The ISM services gauge, also on Tuesday, likely continued cooling in November, though it’s expected to remain in expansionary territory and will likely show flat or declining employment in service industries.

On Thursday, we get Initial Jobless claims which are estimated to edge down due to seasonality around the Thanksgiving holiday, and nonfarm payrolls on Friday may send mixed signals about the state of the labor market. A solid nonfarm payroll print following a resolution to the UAW strikes is expected to contrast with a weak household survey, where the unemployment rate may edge up to 4.0%.

China’s most indebted property company allowed to restructure

China’s Evergrande Group – its most indebted real estate company with liabilities of $327 billion – will be allowed to extend its restructuring plan following a favorable court ruling in China. This gives it eight more weeks to come up with a solution to its spiraling debt problem amid a stagnant property market. China’s central bank vowed to safeguard against systemic risks in a recent statement, including worries about mounting debt for local governments.

The next focus will be China’s central economic work conference this month at which policymakers will discuss economic targets for the coming year. It’s a closed-door meeting, with the product of the meetings typically not announced until the following March. However, one has to wonder whether officials will release something earlier this year to reassure consumers that the economy will be fine. Weak consumer confidence is one of the primary factors undermining the property market currently.

TODAY’S MAJOR MARKETS

Dow hugs all-time high amidst profit-taking

  • The Dow Jones index held on to its all-time high, down just 0.2%, while the Russell 2000 was today’s market leader, up 1.0%, with the Nasdaq and S&P 500 off 0.9% and 0.6% respectively
  • European markets were weaker overnight, led by the Dax off 0.8%, the Nikkei 225 off 0.6% and the FTSE 100 off 0.2%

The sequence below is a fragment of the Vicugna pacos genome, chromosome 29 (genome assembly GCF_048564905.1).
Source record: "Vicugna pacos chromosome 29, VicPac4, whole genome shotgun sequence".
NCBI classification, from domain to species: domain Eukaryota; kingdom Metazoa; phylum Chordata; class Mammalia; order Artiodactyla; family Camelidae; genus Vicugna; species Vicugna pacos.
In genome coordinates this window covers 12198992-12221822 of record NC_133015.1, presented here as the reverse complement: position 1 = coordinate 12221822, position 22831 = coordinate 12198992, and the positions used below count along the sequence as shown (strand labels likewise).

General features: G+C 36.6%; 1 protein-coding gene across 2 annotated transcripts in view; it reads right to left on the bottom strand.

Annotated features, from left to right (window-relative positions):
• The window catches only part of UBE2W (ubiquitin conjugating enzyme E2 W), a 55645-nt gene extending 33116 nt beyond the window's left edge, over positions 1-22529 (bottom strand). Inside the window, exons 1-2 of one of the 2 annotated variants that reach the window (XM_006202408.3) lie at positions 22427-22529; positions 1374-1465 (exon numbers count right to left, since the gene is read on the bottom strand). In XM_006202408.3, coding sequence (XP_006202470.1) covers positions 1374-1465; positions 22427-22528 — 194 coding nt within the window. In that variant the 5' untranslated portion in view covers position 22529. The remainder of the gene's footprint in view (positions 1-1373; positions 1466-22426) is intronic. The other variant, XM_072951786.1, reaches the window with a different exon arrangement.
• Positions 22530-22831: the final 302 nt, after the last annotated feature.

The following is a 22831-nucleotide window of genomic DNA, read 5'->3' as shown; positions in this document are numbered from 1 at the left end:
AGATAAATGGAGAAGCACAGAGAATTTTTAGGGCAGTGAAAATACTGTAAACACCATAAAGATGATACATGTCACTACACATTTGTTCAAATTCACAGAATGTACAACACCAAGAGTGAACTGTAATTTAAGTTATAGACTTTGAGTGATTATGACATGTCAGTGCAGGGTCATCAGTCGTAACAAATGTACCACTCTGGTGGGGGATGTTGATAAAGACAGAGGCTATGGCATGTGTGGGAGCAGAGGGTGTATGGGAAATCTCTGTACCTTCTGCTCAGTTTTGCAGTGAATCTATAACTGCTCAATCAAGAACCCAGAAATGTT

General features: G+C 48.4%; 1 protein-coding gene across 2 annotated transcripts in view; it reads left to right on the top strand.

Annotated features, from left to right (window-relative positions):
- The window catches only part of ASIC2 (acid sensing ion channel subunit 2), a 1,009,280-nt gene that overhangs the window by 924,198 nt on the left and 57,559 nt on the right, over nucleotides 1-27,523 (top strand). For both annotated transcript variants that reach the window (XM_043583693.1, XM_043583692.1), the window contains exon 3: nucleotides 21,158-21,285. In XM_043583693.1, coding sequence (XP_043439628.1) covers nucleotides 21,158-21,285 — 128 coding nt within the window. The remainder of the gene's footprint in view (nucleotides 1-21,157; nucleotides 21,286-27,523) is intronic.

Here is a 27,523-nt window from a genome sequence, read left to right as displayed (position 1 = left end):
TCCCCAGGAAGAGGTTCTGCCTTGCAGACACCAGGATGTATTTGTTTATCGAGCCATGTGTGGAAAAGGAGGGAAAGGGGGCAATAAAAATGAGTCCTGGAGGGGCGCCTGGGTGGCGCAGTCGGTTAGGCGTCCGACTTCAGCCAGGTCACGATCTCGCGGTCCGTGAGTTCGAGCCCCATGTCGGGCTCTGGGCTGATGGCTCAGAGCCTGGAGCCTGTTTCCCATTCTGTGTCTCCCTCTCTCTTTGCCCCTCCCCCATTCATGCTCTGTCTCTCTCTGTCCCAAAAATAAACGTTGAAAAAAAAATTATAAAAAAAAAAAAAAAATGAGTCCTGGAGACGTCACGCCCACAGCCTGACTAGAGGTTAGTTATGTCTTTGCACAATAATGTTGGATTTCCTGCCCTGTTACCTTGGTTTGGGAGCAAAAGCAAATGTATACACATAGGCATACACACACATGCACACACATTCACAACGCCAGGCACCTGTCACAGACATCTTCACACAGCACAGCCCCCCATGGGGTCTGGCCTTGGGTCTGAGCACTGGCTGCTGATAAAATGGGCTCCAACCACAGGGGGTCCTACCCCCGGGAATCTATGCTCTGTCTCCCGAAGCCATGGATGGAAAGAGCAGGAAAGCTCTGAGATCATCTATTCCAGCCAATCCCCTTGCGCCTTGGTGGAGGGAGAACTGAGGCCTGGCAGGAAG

• The VIX, Wall Street’s fear index, rose to 13.2

Bonds yields rise, Dollar rallies

  • 2- and 10-year yields rose to 4.64% and 4.29%, respectively.
  • 10-year TIPS index-linked yields rose to 2.08%
  • The dollar index rose 0.4% to 103.7
  • Versus the dollar, Sterling was off 0.8%, while the Euro and the Yen were off up 0.4%

Gold and oil see profit-taking, ags stronger

  • Oil prices continued last week’s decline, off 0.5% to $73.7 per barrel
  • Gold prices fell 2.2%, retreating from a new all-time high back to $2,043 per ounce, while Silver prices fell 3.5% to $25.0 per ounce
  • Wheat prices were stronger on Chinese demand combined and positive chart signals in recent days
  • Corn had some strength late morning on today's export inspection data, but that waned when prices failed to even test the previous session's high
  • Soybeans sold off overnight on high production estimates for Brazil, with prices breaking chart support, before rallying on disappointing rainfall totals for Brazil, but then they sold off again by midday

Analysis by Arlan Suderman, Chief Commodities Economist: [email protected]

Market outlook by Paul Walton, Financial Writer: [email protected]